professional development event…How to Break in to International PR (Sept. 16)

Did you think you had to curb your wanderlust and settle down before you could enter the public relations field? International PR is one way you can feed your interest in travel and culture while still getting a paycheck doing the public relations work you enjoy; but how can you, a new public relations professional, tap into the international PR scene?

Next week, the International Public Relations Section of PRSA is hosting a teleseminar specifically designed to help PR newbies get a foot in the international door. Jim Holtje (Senior Manager of Leadership Communications for Siemens Corp) and three others will share their Tips to Breaking into International PR on Wednesday September 16.

Holtje was kind enough to give us a preview of his experience in international PR, including how he started on the international track and what advice he’d give newbies who want to break in. If you’d like to hear more about international PR and how to break in, register for the teleseminar–Oh, and don’t put it off for too long; if you want to dial in to the live event, you’ll need to register by this Friday!

How did you break into international PR?

I began studying foreign languages in middle school and continued through high school and college. In college, I traveled a lot to Europe, taking advantage of cheap student airfares, Eurail passes, sometimes sleeping on friends’ floors to save money. I had also gotten some practical journalism skills working as the features editor at New York University’s student newspaper, The Washington Square News, and worked on a PBS television program. After NYU, I got my M.A. at Columbia University in international affairs and economics. At first, I wanted to work for the State Department but ended up in a private sector career.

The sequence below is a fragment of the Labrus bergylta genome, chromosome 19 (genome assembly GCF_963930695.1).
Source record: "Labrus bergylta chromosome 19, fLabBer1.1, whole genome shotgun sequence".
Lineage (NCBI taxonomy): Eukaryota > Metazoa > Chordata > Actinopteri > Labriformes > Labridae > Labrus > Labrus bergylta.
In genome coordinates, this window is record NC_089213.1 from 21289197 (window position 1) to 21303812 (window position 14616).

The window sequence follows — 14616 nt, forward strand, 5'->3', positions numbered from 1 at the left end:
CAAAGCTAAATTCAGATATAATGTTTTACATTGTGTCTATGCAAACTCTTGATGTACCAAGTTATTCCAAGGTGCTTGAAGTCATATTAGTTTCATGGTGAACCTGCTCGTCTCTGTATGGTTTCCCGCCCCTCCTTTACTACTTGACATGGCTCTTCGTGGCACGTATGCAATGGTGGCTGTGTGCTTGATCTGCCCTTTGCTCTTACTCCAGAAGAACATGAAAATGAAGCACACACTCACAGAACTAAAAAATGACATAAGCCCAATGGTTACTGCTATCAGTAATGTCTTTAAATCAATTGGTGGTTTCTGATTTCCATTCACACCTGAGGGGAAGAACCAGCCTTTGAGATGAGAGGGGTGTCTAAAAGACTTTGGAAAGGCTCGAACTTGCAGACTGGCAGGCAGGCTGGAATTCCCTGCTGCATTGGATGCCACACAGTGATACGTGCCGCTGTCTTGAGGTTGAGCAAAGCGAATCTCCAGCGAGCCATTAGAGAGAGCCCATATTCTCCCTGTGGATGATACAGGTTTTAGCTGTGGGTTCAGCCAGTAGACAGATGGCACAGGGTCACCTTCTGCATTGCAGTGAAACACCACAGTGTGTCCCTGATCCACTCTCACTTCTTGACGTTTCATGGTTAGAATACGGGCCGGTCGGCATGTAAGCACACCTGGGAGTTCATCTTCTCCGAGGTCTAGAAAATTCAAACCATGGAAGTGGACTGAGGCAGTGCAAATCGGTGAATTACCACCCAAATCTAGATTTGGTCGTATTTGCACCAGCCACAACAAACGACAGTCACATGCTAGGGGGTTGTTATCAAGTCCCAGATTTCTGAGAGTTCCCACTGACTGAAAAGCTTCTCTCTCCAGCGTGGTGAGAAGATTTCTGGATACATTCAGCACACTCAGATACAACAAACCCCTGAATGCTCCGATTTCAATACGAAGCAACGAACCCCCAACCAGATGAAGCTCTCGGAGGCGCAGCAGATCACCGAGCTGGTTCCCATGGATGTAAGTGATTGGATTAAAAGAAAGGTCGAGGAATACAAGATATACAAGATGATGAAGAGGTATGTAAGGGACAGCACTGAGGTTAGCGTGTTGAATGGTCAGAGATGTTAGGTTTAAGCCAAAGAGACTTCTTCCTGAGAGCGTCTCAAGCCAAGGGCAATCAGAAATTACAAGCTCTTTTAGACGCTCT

My professional career started out in international political consulting working on a 1992 presidential campaign in South Korea. I then worked for a number of PR agencies and consultancies doing international PR for Chrysler, DaimlerChrysler, Wal-Mart, Eli Lilly, Deloitte, Deutsche Post, and others in Washington, D.C. and New York. I started working at Siemens USA seven years ago including a three-year stint at the Munich headquarters as the chief English-language speechwriter. As far as international goes, I absolutely love it. I can’t imagine doing anything else!

What skills are especially important in international PR?

Most international PR pros are often generalists who have a tremendous passion for the world beyond their immediate borders. That passion could come from previous travels or living overseas or just plain “wanderlust.” Either way, they enjoy working and dealing with the world beyond their immediate horizons.